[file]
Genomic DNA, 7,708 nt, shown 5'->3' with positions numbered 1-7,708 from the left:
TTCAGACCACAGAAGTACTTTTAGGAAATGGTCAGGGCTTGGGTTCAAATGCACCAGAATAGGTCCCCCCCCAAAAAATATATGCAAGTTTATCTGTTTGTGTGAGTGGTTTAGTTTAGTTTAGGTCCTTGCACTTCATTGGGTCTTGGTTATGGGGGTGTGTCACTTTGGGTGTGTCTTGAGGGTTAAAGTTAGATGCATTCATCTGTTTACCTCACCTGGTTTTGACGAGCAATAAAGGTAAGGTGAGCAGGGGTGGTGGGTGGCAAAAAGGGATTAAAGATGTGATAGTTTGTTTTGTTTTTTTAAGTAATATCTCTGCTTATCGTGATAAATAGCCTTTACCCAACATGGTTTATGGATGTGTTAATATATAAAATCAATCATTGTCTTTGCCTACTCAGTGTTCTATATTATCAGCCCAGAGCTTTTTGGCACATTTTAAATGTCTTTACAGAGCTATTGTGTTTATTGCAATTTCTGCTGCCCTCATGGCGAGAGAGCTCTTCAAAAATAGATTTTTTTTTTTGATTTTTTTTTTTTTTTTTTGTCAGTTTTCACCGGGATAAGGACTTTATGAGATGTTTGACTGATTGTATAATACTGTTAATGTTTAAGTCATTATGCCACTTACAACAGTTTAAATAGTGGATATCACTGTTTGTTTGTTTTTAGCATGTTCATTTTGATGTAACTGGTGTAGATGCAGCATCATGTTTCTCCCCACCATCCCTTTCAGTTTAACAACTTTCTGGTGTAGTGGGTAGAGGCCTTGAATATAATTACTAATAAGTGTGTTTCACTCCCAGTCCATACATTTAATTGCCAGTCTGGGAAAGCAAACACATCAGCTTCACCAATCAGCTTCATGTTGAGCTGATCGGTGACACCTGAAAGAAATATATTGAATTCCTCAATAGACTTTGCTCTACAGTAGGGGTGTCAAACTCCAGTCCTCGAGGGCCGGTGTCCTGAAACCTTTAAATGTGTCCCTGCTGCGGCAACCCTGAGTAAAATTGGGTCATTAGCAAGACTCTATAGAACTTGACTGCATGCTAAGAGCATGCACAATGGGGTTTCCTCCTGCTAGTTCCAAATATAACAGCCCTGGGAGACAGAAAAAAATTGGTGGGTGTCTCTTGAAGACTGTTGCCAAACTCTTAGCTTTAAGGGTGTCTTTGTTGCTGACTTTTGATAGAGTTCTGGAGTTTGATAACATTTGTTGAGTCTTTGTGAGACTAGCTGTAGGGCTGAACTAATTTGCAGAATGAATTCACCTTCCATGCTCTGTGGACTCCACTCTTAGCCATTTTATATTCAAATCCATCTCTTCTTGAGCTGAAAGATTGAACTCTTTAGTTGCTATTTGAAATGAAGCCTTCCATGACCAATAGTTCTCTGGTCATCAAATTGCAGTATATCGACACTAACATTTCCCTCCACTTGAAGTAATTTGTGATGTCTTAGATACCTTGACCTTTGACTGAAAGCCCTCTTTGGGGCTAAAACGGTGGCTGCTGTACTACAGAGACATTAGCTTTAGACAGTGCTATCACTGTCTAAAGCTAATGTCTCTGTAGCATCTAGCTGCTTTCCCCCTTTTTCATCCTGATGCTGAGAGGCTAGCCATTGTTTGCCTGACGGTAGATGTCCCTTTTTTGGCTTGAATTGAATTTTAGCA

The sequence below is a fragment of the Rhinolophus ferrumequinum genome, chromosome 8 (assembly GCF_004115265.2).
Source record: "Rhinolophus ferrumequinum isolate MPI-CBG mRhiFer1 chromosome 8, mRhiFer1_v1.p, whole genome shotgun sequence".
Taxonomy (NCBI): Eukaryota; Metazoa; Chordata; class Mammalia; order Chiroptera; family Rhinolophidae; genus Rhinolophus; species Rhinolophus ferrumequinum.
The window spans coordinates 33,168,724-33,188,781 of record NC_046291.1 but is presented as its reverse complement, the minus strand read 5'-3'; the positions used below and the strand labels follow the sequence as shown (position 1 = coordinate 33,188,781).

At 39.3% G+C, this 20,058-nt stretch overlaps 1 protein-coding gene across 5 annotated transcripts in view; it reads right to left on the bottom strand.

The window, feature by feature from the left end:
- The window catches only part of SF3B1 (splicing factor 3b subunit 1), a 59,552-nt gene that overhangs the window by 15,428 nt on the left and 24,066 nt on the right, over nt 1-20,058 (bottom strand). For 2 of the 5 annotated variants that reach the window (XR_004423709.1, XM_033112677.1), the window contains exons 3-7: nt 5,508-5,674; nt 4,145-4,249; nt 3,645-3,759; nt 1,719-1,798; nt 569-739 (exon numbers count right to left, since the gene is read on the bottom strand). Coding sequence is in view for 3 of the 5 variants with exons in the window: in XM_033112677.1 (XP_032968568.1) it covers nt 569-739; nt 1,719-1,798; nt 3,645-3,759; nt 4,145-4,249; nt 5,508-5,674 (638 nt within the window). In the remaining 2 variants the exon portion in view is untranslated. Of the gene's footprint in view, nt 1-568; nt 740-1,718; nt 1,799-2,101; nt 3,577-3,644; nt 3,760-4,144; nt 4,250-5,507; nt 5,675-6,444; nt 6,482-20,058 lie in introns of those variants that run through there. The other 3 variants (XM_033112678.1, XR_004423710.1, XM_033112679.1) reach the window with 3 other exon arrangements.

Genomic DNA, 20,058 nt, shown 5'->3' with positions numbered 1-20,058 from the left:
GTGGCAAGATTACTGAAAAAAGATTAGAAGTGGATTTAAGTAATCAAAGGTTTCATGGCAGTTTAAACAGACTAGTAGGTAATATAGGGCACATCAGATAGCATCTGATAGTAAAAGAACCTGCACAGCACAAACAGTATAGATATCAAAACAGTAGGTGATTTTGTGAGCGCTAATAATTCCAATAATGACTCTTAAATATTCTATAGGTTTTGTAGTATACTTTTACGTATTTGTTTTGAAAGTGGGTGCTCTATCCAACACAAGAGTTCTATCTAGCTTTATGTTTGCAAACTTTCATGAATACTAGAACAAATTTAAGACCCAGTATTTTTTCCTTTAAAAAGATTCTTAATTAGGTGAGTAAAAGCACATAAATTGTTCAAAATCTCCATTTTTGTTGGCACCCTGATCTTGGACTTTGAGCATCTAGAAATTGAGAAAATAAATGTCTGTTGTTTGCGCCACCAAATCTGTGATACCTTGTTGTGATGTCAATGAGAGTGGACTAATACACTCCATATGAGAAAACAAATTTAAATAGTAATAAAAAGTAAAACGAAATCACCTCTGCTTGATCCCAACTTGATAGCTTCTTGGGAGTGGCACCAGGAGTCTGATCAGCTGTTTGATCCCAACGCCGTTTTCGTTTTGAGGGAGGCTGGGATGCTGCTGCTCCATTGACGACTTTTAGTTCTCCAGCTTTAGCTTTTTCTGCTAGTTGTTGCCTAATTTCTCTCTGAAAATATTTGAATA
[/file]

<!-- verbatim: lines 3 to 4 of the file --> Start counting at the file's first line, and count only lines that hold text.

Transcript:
The sequence below is a fragment of the Rhinolophus ferrumequinum genome, chromosome 8 (assembly GCF_004115265.2).
Source record: "Rhinolophus ferrumequinum isolate MPI-CBG mRhiFer1 chromosome 8, mRhiFer1_v1.p, whole genome shotgun sequence".